An administration the American people cannot trust to govern is an administration that cannot lead. Incidents over the past few years, from the disastrous Obamacare rollout to the IRS targeting of conservative groups, have served to undermine the credibility of the Obama administration.
Now new revelations about the handling of Obamacare subsidies and health care for our nation’s veterans paint a startling picture of incompetence at the highest level of our government. President Obama must act now to correct these deficiencies before the faith of the American people in our federal government — already at record lows — is further undermined.
Since its enactment, Obamacare has lurched from crisis to crisis, the result of fundamental flaws in rushed legislation with no bipartisan support and without proper consideration or necessary amendments. Based on new information that has come to light, Obamacare’s broken subsidy provision may end up being among the most costly of these flaws.
Obamacare provides premium subsidies to low- and middle-income Americans who do not qualify for Medicaid and do not have access to affordable insurance through an employer. These subsidies can exceed $10,000 for a family of four. Common sense would dictate that we have a system in place to verify that subsidies are only paid to the estimated 6.6 millionAmericans who are eligible. And indeed, in January, Secretary Kathleen Sebelius of Health and Human Services (HHS) assured Congress that HHS had “implemented numerous systems and processes to carry out” income verification.
Emerging evidence appears to undermine those assurances. The Washington Post reported that, in fact, no permanent system has been built that is capable of verifying eligibility. According to internal reports, since no computer capability for verifying eligibility yet exists, HHS will begin doing so by hand. In the meantime, the Post reports that the government may already be paying incorrect subsidies to more than 1 million people, although even that is a best guess. Fraudulent payments could cost taxpayers billions of dollars.
While incompetence in the implementation of Obamacare is costing money, incompetence at the Department of Veterans Affairs (VA) is costing lives. In April, a hearing before the House Committee on Veterans’ Affairs revealed that the VA was manipulating data to portray an image of timeliness and efficiency at VA facilities. In reality, instead of receiving the care they needed, many veterans languished on “secret waiting lists” before they could receive critical care.
The full consequences of these secret wait lists are not yet known, but we do know that at the Phoenix VA facility alone, 40 veterans lost their lives waiting for care while another 1,700 remain unaccounted for, their health care needs still unaddressed. Internal memos indicate that administration officials have known about these problems at the VA for six years.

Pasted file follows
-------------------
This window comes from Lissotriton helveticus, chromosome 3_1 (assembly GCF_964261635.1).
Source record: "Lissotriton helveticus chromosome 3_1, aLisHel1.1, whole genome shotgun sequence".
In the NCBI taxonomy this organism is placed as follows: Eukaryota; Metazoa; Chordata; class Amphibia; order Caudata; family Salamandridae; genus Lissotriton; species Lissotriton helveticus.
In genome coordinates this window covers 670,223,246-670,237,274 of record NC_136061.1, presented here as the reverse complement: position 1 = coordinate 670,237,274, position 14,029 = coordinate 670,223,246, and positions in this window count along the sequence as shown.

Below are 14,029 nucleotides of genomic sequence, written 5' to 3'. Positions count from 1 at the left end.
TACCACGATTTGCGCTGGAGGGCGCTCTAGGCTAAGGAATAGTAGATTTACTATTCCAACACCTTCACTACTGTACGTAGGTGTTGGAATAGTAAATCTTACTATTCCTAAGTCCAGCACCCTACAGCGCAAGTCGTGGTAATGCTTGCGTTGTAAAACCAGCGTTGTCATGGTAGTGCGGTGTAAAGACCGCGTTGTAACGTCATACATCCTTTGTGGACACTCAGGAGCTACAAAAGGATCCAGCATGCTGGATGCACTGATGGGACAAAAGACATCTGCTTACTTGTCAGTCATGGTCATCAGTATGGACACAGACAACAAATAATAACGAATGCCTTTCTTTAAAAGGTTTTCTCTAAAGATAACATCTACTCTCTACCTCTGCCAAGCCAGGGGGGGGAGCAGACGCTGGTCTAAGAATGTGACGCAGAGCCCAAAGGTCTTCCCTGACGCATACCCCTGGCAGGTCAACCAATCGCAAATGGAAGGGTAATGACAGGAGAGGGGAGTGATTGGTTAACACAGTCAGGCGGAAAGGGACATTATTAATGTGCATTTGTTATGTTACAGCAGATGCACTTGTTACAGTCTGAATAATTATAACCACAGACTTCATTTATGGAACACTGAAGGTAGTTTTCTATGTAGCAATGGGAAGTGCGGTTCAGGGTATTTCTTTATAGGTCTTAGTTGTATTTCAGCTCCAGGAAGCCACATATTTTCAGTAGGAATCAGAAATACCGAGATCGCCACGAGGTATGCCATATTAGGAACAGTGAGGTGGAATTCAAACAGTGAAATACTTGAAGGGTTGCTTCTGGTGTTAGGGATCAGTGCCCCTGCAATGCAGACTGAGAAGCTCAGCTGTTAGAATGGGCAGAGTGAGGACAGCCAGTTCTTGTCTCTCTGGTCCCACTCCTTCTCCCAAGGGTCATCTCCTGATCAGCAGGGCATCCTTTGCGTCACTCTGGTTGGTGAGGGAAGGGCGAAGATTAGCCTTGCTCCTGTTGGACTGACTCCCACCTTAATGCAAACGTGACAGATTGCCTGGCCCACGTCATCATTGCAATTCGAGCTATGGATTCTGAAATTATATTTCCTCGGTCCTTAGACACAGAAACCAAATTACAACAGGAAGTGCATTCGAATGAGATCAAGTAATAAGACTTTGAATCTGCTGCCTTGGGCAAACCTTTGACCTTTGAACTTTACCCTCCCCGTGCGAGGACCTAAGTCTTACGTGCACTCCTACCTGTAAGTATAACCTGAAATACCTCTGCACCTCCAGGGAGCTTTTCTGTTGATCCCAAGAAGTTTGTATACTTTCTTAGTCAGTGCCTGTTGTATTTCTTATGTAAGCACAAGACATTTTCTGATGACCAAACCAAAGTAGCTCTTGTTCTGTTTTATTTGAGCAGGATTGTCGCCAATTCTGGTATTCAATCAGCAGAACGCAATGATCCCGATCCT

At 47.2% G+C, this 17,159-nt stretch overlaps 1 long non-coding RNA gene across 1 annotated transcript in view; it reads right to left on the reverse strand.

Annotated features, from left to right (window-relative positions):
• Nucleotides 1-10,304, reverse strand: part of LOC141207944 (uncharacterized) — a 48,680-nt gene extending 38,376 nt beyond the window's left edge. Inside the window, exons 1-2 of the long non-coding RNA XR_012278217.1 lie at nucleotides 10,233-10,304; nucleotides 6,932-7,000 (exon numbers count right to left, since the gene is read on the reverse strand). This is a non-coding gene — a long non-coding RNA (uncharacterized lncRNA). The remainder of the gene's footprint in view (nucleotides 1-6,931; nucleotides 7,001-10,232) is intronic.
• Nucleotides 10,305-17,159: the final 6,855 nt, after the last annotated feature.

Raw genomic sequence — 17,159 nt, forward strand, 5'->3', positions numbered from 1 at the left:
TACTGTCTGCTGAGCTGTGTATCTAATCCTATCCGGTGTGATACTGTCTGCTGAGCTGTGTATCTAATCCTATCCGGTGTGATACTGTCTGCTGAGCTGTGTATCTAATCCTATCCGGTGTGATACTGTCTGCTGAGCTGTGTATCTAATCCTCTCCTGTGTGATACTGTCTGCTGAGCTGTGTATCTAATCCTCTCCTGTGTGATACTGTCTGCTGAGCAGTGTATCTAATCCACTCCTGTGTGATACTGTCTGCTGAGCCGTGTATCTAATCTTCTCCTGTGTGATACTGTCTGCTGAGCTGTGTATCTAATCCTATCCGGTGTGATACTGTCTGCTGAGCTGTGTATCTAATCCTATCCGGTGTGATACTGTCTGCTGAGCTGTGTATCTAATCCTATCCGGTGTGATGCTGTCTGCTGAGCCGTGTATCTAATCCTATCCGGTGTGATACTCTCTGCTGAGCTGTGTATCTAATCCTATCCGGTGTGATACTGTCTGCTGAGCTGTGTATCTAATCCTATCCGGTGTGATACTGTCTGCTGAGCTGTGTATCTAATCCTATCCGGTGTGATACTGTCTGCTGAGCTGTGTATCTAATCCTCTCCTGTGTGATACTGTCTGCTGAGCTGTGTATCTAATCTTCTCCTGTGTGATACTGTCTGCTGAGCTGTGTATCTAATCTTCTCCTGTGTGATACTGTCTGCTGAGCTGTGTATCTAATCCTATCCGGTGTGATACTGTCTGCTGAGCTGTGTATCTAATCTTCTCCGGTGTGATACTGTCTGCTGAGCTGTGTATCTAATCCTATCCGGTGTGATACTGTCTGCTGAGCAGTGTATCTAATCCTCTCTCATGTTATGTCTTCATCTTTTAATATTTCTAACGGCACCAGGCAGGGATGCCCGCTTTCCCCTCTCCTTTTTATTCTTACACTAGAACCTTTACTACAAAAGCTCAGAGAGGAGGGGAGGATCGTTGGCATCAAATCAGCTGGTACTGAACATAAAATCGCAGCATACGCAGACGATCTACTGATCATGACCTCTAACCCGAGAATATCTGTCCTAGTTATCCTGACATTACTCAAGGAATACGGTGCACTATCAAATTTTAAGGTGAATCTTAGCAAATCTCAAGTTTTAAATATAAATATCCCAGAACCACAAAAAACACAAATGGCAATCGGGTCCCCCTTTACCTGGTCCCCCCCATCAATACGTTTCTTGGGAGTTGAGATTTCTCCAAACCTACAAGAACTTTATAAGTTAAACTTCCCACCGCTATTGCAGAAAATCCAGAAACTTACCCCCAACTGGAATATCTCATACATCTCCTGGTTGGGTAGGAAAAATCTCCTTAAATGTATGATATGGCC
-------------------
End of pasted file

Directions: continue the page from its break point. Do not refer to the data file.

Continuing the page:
President Obama’s aides tell us he is “madder than hell” about this intolerable default on the debt we owe veterans and their families. Now the president must back up that outrage with widespread reforms far beyond accepting the resignation of his Secretary of Veterans Affairs. Simply replacing the head of the VA, while necessary, is far from sufficient to begin to treat the systemic problems that have plagued veterans’ healthcare.
Unfortunately we have seen many times in the past that strong words and bluster from the administration do not always translate into needed action. In September 2012, President Obama said that we would find the men responsible for the attack on our consulate in Benghazi. And yet, a year and a half later, not only are the perpetrators of the attack still free, but Islamic extremists are driving Libya further into chaos. Last May, President Obama expressed outrage when he learned of the targeting of conservative groups by the IRS. And yet, a year later, the administration has taken little action to get to the bottom of the IRS scandal, to punish those responsible or to ensure that it doesn’t happen again.
There was a time when if an American president spoke, the world listened. But with every new scandal, every new example of incompetence, and every new expression of presidential outrage that is not backed up by consequences and a concrete response, this president loses a little more credibility, and the American people trust him a little bit less.
The most powerful man in the world has more tools at his disposal than mere expressions of outrage. Officials must be held accountable. Some should be fired, and criminal investigations may be appropriate.
Only when the president backs up his words with action will he be able to root out the incompetence that is plaguing this administration. And only then will he be able to begin to restore the trust and confidence of the American people.
Rob Portman is a Republican U.S. Senator from Ohio.